Why are we still relying on decades-old stereotypes when we talk about the Middle East?

Media narratives and the stereotypes they employ matter because they frame the way the world understands events. The reporting of Middle Eastern conflicts has the potential power to impact western political responses.

What is the first image that springs to your mind when you hear the word “Arab”? If western media portrayals over the last decade are anything to go by, it will be one of these: a wealthy sheikh with a dodgy oil interest, a keffiyeh-clad terrorist, a mad dictator, or a wild and intemperate crowd of protesters. An article called “100 Years of Anti-Arab and Anti-Muslim stereotyping”, written by the director of media relations for the American Arab Anti-Discrimination Committee puts it succinctly: “Arabs in TV and movies are portrayed as either bombers, belly dancers, or billionaires.”

These stereotypes matter, because they shape the reporting of Middle Eastern conflicts, and have the potential power to impact western political responses. The Arab Spring of 2011, when protesters across the region took to the streets to demand democracy, toppling dictators in Tunisia, Egypt, Yemen, and Libya, turned these stereotypes on their head. Suddenly, Arabs were campaigning for democracy, and were depicted as enlightened underdogs, fighting brutal oppressors. Now, two years later, Syria is mired in civil war, Egypt has been the site of a bloody military coup, Libya is in chaos, and even Tunisia is increasingly unstable. Images of the Middle East have reverted to something more recognisable: bearded men, veiled women, violence.

On 24 August, the Economist published a blog looking at Barack Obama’s approach to intervention in Syria. It stated: “Such chilly rationality will not placate Arabs whose blood is boiling. From Syria to Egypt and beyond, partisans yearn to crush old rivals or sectarian foes once and for all.” The language is telling; a perpetuation of the old stereotype of the “angry Arab” with passionate fury fuelled by intemperate Mediterranean blood. Language like this subtly (or not so subtly) underscores the division between “us” – rational beings – and “them” – the dangerous other.

Of course, this is not a new phenomenon. Perhaps the most well known recent example was Newsweek’s controversial “Muslim Rage” front cover. Published almost exactly a year ago, during widespread protests against a crude and low-budget anti-Islam clip on YouTube, the cover image shows two bearded men, spittle flying, faces contorting. Writing in the aftermath of the Newsweek cover, US academic Khaled A Beydoun argued that “the recent events and their associated images have re-shifted the focus from progressive revolutionary back fully back to prevailing image of the Arab and Muslim as menace”.

That trend is continuing as the debate over western intervention in Syria rolls on. Of course, it is the truth that there have been brutal war crimes from both sides in the Syrian war, that the conflict is complex and sectarian in its nature, and that there is a high risk of the conflict spilling over Syria’s borders and affecting other countries. But these essential facts have formed the basis for much ill-informed commentary on Syria, much of which perpetuates the stereotypes mentioned. A satirical piece over at Policy Mic, entitled “How to write for or against US intervention”, eviscerates these pieces. “Nuance is a friend of your enemy, no matter what side you're on. If you can’t convey the entire situation in a sentence, maybe this job isn’t for you.” It goes on: “If you’re Arab, emphasise that fact, since all Arabs are exactly alike and every Arab speaks for all Arabdom. Be sure to divide the entire population of Syria into "good guys" and "bad guys".”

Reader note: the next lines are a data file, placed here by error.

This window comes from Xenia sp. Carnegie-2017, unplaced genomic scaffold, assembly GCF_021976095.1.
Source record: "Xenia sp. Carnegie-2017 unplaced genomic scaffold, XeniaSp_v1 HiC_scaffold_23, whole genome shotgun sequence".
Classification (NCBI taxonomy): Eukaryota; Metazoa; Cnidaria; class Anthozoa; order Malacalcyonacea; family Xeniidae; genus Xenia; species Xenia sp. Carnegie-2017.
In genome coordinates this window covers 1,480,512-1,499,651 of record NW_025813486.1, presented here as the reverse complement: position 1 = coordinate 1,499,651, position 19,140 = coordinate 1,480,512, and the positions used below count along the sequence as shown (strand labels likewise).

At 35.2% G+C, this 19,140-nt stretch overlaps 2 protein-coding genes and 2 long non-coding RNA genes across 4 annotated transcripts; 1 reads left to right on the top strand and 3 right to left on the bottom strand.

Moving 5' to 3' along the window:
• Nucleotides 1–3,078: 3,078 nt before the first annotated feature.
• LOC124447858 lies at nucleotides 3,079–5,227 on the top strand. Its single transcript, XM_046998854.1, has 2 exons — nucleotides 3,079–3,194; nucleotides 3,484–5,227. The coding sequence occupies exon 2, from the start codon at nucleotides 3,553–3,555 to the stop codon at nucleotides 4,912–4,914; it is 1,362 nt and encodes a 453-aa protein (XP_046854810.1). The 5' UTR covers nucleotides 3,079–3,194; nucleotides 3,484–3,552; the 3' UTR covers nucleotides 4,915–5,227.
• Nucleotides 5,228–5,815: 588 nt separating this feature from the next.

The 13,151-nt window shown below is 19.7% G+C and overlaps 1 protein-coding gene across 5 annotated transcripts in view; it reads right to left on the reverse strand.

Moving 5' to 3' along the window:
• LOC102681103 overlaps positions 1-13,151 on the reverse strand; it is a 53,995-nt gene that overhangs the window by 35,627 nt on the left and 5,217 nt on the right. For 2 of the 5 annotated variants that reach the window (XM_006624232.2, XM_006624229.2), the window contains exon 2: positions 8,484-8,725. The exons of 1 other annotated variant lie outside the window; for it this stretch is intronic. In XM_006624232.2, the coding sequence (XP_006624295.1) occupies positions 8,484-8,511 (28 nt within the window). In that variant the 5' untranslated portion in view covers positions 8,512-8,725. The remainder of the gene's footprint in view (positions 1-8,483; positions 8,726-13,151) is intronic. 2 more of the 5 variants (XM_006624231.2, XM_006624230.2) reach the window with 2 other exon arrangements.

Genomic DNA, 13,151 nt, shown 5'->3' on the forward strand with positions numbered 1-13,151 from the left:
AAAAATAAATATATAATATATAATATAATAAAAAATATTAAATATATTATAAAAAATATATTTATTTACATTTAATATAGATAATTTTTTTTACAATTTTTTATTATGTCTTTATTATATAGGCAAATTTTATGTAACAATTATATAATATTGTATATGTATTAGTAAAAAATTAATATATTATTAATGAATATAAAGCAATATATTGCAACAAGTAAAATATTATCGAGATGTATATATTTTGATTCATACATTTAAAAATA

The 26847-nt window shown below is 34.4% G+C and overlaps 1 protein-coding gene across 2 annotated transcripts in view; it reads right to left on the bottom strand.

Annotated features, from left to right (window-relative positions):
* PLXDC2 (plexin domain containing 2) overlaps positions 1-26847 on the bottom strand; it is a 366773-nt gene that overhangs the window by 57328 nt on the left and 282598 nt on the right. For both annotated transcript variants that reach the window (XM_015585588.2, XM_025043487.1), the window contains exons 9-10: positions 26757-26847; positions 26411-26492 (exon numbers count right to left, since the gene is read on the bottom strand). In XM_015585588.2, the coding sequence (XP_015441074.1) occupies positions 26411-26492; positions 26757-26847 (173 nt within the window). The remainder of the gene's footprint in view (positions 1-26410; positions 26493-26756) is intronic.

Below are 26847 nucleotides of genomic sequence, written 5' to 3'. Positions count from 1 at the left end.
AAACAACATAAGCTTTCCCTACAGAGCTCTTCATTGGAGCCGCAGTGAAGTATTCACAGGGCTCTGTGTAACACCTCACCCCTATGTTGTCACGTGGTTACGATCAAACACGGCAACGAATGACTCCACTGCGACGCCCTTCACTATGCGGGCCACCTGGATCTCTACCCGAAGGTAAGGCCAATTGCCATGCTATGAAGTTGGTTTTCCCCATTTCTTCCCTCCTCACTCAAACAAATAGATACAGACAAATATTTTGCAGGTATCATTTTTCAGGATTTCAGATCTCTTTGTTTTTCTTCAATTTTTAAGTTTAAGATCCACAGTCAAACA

There are many journalists risking their lives in Syria to bring the conflict to the world’s attention – but even they are expressing frustrations. In an impassioned, bleak piece for the Columbia Journalism Review in July, Italian freelancer, Francesca Borri, complains that despite interest from readers, editors insist on descriptions of bloodshed rather than detailed analysis. She wrote:

The truth is, we are failures. Two years on, our readers barely remember where Damascus is, and the world instinctively describes what’s happening in Syria as “that mayhem,” because nobody understands anything about Syria—only blood, blood, blood.

This feeds back into the notion of stereotypes; angry people, killing each other senselessly, far away. Why do media narratives and the stereotypes that inform them matter? Put simply, because this affects how the world understands, and responds to these crises. A few years ago, I saw the veteran foreign correspondent Lindsey Hilsum give a talk in London. She had been one of the few western journalists present in Rwanda during the 1994 genocide. She spoke about a “failure of journalism”; the story gained international traction only when people began to flock to camps in Goma – Africans fleeing was a familiar story, even if it was not the correct one in this instance.